Italy denies report it 'paid off' Taliban to defend its troops

silvio_berlusconiTaliban Prime Minister Silvio Berlusconi denied Thursday that payments to the Taliban in Afghanistan were authorized to defend Italian soldiers deployed there.

The accusation, published by the London Times, is "baseless," his office said in a written statement.

"Berlusconi's government has never authorized nor allowed any form of money payment in favor of members of the Taliban insurgency, nor does it have any information of these types of initiatives enacted by the previous government.

"As a way of proving this, it is sufficient to remember that in the first half of the year 2008, the Italian contingency in Afghanistan have received many attacks, and especially in the area of Sarobi. On February 13th, 2008, the second lieutenant Francesco Pezzulo was killed in one of those attacks," the declaration continued.

According to the Times, when French groups replaced the Italians in the Sarobi area east of Kabul in mid-2008, they were not told about the practice.

"Within a month, ten French soldiers had been killed in an ambush by the insurgents. It was one of the biggest single losses of life by NATO forces in Afghanistan," the Times said.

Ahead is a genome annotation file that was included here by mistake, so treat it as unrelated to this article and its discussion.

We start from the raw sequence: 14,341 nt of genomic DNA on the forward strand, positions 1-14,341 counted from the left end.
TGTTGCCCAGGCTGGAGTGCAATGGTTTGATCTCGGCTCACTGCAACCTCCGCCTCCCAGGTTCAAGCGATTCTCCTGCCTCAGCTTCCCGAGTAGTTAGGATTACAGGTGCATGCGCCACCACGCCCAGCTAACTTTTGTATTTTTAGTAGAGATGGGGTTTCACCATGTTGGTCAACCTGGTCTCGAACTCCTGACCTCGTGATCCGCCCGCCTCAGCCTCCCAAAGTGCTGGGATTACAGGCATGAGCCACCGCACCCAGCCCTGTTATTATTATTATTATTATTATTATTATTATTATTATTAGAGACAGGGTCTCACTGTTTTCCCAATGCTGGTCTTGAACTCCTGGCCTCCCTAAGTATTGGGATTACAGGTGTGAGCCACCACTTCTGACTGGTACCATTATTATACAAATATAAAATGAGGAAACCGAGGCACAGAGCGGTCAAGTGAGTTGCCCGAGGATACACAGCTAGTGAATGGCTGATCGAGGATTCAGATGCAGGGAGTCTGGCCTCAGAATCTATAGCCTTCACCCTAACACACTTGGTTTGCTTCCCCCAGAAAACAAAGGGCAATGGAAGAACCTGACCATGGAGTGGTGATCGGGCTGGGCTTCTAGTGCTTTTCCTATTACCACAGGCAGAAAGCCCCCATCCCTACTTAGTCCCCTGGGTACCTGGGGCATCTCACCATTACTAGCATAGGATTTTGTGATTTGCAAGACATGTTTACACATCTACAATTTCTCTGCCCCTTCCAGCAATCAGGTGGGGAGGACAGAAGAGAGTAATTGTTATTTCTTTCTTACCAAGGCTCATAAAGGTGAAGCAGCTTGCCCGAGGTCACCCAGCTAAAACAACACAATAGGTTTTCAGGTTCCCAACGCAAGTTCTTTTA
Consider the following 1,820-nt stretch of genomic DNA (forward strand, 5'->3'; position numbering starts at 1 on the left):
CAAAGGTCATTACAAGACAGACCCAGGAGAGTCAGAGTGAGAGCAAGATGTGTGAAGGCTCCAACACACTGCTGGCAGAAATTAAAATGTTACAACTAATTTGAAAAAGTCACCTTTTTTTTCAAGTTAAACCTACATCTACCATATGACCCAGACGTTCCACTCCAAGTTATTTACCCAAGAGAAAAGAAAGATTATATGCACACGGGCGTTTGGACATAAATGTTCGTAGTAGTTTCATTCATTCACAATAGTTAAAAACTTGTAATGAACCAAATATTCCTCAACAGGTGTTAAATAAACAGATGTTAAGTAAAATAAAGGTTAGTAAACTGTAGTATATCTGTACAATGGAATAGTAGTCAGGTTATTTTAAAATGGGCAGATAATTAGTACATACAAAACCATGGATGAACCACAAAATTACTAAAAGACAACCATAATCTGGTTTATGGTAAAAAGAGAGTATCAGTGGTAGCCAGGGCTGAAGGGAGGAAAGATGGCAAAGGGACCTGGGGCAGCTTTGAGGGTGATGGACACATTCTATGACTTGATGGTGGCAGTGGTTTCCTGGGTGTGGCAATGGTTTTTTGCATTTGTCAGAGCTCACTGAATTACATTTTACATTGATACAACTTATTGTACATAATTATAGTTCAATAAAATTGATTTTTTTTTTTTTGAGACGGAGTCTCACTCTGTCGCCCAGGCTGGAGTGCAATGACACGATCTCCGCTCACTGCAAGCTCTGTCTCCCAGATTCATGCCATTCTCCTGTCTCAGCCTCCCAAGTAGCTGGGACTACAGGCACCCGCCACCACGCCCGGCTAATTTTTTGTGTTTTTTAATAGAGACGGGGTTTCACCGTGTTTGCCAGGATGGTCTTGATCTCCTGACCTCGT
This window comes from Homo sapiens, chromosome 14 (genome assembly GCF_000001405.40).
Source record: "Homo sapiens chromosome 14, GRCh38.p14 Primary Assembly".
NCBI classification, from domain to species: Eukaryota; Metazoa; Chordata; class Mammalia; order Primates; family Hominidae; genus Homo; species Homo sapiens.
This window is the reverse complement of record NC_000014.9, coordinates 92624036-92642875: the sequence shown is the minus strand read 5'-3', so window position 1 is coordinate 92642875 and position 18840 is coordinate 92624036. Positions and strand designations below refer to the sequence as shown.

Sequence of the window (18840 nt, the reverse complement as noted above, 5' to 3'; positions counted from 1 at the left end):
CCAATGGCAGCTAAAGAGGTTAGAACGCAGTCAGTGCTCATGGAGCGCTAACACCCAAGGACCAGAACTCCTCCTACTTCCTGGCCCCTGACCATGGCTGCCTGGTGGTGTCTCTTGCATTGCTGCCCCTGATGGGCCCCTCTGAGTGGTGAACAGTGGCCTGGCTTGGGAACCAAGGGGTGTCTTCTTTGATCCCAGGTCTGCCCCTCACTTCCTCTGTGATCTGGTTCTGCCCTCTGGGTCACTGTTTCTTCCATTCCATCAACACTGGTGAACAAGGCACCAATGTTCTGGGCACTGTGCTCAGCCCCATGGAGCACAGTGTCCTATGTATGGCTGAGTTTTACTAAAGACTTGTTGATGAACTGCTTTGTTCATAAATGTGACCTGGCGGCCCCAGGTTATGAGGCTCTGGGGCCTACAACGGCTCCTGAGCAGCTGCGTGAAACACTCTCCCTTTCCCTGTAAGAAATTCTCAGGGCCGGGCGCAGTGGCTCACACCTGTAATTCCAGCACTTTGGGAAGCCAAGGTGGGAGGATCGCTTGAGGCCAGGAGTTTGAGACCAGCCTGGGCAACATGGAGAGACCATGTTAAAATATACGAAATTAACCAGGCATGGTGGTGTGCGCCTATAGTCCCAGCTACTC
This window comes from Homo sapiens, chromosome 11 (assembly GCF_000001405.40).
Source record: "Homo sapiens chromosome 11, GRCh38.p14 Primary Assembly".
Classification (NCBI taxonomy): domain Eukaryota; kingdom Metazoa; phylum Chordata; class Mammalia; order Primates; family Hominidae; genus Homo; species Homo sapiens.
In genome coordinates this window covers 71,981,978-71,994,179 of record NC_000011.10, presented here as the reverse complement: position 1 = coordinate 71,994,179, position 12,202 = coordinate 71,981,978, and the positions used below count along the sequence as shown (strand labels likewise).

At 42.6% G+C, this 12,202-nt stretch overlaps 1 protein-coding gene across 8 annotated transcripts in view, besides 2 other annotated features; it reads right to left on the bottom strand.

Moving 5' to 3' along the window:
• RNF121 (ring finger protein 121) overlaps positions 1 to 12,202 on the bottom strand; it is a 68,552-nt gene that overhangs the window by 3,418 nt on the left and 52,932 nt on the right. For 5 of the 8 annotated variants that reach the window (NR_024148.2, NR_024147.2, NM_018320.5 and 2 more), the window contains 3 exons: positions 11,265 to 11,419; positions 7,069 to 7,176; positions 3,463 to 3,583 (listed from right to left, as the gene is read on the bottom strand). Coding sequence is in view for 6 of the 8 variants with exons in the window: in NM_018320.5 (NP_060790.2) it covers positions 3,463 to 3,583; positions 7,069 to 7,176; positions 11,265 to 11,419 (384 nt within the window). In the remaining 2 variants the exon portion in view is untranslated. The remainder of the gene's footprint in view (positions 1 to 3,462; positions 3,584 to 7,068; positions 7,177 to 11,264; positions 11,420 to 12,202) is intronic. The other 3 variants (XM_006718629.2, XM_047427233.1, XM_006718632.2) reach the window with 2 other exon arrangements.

The French public was shocked, because the men had been mutilated, it added. "They were not informed that the departure Italians had kept the region relatively peaceful by paying local Taliban fighters to remain inactive."

The Times interpreted Berlusconi's denial as an effort to distance himself from any secret deals of the previous Italian administration. Berlusconi defeated Romano Prodi in the April 2008 elections, and the Times said he had been in power for about three months when the handover of Sarobi to the French was completed.

According to the Times, U.S. intelligence officials discovered through intercepted discussions that the Italians had been buying off militants in other areas, "notably in Herat region in the far west."

It added that "in June 2008, several weeks before the ambush, the U.S. ambassador in Rome made a demarche, or diplomatic protest, to the Berlusconi government over allegations concerning the tactic."

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